Russell Allen shares his tips to cook your sirloin steak to perfection.
Here is one of Aubrey Allen's beautiful, chunky-cut sirloin steaks.
Look at the marbling running through it - this sirloin steak is from native breed cattle and it's been matured for 35 days before boning it out and cutting it.
One of the most important things about cooking a steak is taking it out of the fridge at least 20 minutes before cooking it to bring it up to room temperature.
If you cook a steak when it’s cold it leads to the fibres constricting - resulting in the steak becoming tough.
Opinions vary about how to cook a sirloin steak - I'm just going to show you my method. One thing most people agree on is: Do NOT grill your steak using a domestic grill.
What you are trying to do is to get that caramelisation on the outside - very few domestic grills have the power to do that.
1) Start with getting your frying pan very hot - I'm using a heavy-duty non-stick Le Creuset pan.
2) Season your sirloin steak. I'm using some Cornish sea salt here but any good quality sea salt will do. Make sure you add a generous layer of salt all the way around the piece of meat. And then add a few grinds of pepper on each side.
3) Once the frying pan is seriously heated up it's best to turn it down a little.
4) Add some olive oil - even if you're using a non-stick pan - as it'll help with caramelisation.
5) Start the cooking process by concentrating on the main ribbon of fat on your sirloin steak. Hold the steak fat-side down in the pan - we want to caramelise this part of the steak as the flavour is the best. The fat will not only crisp-up and taste great but will go into the pan and recycle all that flavour for the rest of steak. Wait till your main bit of fat is nice and brown, then do the opposite side for just 30-40 seconds, not quite as long, as obviously there's not so much fat there.
6) Then turn the sirloin steak over and pour some of the beef fat over the top using a spoon. We want the beef fat to react with the salt to create a beautiful, caramelised crust on the outside.
7) Am not going to go into too much detail about how long to cook steak in this video but for this particular sirloin steak, about 10 ounces in old money, am going to cook for about two and a half minutes before turning. This will result in a medium-rare sirloin steak.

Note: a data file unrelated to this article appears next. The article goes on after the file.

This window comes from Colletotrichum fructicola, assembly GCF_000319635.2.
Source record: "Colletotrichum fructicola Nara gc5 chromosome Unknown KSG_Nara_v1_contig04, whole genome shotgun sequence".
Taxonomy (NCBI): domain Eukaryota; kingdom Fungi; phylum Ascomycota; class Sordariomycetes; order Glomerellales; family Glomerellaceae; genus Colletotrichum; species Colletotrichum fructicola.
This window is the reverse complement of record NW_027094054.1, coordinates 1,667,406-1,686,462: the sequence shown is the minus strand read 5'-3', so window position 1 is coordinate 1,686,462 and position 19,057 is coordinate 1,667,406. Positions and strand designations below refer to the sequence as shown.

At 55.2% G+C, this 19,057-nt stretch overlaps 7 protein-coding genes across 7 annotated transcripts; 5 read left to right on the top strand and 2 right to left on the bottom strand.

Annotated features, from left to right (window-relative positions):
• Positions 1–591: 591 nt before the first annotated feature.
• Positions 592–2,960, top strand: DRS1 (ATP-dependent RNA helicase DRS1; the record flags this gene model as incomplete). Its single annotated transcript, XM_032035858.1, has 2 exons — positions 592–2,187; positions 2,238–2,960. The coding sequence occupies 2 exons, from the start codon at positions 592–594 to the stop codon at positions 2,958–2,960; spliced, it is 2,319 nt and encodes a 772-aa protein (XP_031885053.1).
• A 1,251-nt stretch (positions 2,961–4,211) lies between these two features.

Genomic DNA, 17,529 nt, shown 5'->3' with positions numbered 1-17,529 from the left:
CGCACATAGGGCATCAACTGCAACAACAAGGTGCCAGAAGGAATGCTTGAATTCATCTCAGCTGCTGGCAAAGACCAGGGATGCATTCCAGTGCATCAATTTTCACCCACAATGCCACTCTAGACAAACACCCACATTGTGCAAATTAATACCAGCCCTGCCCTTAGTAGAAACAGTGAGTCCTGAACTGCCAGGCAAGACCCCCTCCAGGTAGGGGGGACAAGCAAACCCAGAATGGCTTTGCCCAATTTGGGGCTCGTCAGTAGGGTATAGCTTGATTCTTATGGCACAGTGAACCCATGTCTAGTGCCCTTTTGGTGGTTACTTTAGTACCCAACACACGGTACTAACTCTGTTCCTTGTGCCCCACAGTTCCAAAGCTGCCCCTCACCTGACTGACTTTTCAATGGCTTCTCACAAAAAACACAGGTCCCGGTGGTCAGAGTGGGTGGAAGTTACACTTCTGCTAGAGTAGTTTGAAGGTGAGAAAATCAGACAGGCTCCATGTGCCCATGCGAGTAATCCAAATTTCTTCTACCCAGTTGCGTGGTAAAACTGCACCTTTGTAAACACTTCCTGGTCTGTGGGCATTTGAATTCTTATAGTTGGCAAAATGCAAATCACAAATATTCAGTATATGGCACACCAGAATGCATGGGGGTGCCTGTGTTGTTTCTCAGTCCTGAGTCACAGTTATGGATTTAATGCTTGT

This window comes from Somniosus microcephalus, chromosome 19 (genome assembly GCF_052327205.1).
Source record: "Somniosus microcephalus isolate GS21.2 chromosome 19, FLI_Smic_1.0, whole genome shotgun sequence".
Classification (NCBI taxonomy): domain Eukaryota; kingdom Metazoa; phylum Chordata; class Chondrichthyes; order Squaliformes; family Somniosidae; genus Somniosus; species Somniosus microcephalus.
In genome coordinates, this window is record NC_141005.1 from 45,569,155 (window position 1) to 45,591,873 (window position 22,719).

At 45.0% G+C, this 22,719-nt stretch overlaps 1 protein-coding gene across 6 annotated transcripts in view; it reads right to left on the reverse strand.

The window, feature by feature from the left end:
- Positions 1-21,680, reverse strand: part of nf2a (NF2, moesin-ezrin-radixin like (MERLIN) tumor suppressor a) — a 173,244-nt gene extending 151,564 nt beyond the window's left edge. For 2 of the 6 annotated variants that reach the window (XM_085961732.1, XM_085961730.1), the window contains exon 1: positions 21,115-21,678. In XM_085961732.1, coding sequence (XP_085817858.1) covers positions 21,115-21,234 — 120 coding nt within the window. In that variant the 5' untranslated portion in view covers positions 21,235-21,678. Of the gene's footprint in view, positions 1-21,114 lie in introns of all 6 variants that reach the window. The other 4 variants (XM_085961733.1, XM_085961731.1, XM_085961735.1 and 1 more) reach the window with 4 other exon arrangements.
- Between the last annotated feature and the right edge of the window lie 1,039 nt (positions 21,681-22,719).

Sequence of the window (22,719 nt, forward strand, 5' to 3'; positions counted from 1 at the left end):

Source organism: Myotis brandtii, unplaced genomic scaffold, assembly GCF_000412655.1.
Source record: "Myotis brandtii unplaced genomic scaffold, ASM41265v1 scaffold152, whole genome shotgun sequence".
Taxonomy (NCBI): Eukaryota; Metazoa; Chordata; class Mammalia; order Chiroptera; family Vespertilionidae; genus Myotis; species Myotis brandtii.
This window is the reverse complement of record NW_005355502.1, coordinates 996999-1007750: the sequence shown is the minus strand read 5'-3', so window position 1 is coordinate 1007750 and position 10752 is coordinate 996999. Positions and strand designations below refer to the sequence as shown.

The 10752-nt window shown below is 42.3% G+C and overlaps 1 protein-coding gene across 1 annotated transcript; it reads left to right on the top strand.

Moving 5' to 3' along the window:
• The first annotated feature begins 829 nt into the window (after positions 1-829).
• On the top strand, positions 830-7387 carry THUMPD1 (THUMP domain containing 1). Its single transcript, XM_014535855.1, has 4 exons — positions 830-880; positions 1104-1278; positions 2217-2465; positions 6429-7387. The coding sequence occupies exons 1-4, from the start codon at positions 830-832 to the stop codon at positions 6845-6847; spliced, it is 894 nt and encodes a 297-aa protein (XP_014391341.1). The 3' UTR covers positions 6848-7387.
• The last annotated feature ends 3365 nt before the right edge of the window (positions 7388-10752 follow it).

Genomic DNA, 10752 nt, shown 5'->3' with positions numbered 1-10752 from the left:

8) Don't be tempted to prod and poke your steak while cooking it - just leave it do its thing. It doesn't need any interference at this time - it just needs a little time to get those deep beefy caramelised notes.
9) After the two minutes or so just have a peek underneath and then turn it over - if you see the lovely dark brown crust has formed.
10) Then leave the steak to brown on the other side for about a minute.
11) Once that side has started to brown, then add a good tablespoon of butter. I like to add my butter after I've started cooking the second side, because, if you add the butter too early it adds those unwanted burnt flavours.
12) Once the butter is melted keep spooning it over the steak to baste it. This is going to add bags of richness and flavour and complement those beefy flavours.
13) Leave your sirloin steak to cook for about another minute. Make sure to keep spooning the butter and the beef juices over the steak during this time.
14) Your sirloin steak has now been cooked on all its sides, it's been basted in butter and you haven't turned it or interfered with it too much. You've just let the natural process take its course. This was the way I was taught to cook steak in a French restaurant.
15) When it's ready and you're happy with the caramelisation take the sirloin steak and rest it on a warm plate.
16) The resting period is really important and is just as important as the cooking - in my view. You need to rest a sirloin steak like this for at least six or seven minutes.
17) While it's resting you can continue to baste it with the cooking juices. During the resting period the fibres of the muscles relax and absorb all of the juices you're basting it with. This will ensure that your sirloin steak is not just really tender but beautifully flavoursome as well.
18) After the six or seven minutes of resting your steak will be ready to carve. Use a really sharp, straight-edged knife and not a serrated knife so you don't tear the meat.
Has this whet your appetite for our steak?